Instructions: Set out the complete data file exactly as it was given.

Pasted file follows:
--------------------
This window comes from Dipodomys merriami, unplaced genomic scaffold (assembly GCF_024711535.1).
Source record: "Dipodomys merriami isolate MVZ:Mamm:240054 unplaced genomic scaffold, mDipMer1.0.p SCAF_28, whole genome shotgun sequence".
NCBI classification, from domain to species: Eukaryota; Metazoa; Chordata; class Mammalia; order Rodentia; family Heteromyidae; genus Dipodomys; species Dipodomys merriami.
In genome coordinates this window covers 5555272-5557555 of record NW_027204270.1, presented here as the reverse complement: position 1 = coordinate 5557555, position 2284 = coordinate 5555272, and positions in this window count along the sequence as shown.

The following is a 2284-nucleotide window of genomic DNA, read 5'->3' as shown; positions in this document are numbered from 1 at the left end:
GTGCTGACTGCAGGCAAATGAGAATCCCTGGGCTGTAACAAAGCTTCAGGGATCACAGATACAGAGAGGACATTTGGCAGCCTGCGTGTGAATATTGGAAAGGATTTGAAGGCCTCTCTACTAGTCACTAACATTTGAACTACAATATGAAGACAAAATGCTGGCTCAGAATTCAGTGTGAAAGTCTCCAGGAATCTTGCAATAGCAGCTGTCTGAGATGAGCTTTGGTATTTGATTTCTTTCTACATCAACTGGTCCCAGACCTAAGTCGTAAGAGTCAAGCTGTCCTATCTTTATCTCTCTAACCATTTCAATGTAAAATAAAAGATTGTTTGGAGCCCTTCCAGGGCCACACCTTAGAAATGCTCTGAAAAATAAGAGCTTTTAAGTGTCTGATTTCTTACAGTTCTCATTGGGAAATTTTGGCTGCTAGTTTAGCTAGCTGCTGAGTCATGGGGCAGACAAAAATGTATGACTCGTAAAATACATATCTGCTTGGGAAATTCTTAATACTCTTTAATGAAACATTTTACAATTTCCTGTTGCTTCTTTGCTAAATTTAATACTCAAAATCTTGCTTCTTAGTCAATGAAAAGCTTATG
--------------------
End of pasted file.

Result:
This window comes from Dipodomys merriami, unplaced genomic scaffold (assembly GCF_024711535.1).
Source record: "Dipodomys merriami isolate MVZ:Mamm:240054 unplaced genomic scaffold, mDipMer1.0.p SCAF_28, whole genome shotgun sequence".
NCBI classification, from domain to species: Eukaryota; Metazoa; Chordata; class Mammalia; order Rodentia; family Heteromyidae; genus Dipodomys; species Dipodomys merriami.
In genome coordinates this window covers 5555272-5557555 of record NW_027204270.1, presented here as the reverse complement: position 1 = coordinate 5557555, position 2284 = coordinate 5555272, and positions in this window count along the sequence as shown.

The following is a 2284-nucleotide window of genomic DNA, read 5'->3' as shown; positions in this document are numbered from 1 at the left end:
GTGCTGACTGCAGGCAAATGAGAATCCCTGGGCTGTAACAAAGCTTCAGGGATCACAGATACAGAGAGGACATTTGGCAGCCTGCGTGTGAATATTGGAAAGGATTTGAAGGCCTCTCTACTAGTCACTAACATTTGAACTACAATATGAAGACAAAATGCTGGCTCAGAATTCAGTGTGAAAGTCTCCAGGAATCTTGCAATAGCAGCTGTCTGAGATGAGCTTTGGTATTTGATTTCTTTCTACATCAACTGGTCCCAGACCTAAGTCGTAAGAGTCAAGCTGTCCTATCTTTATCTCTCTAACCATTTCAATGTAAAATAAAAGATTGTTTGGAGCCCTTCCAGGGCCACACCTTAGAAATGCTCTGAAAAATAAGAGCTTTTAAGTGTCTGATTTCTTACAGTTCTCATTGGGAAATTTTGGCTGCTAGTTTAGCTAGCTGCTGAGTCATGGGGCAGACAAAAATGTATGACTCGTAAAATACATATCTGCTTGGGAAATTCTTAATACTCTTTAATGAAACATTTTACAATTTCCTGTTGCTTCTTTGCTAAATTTAATACTCAAAATCTTGCTTCTTAGTCAATGAAAAGCTTATG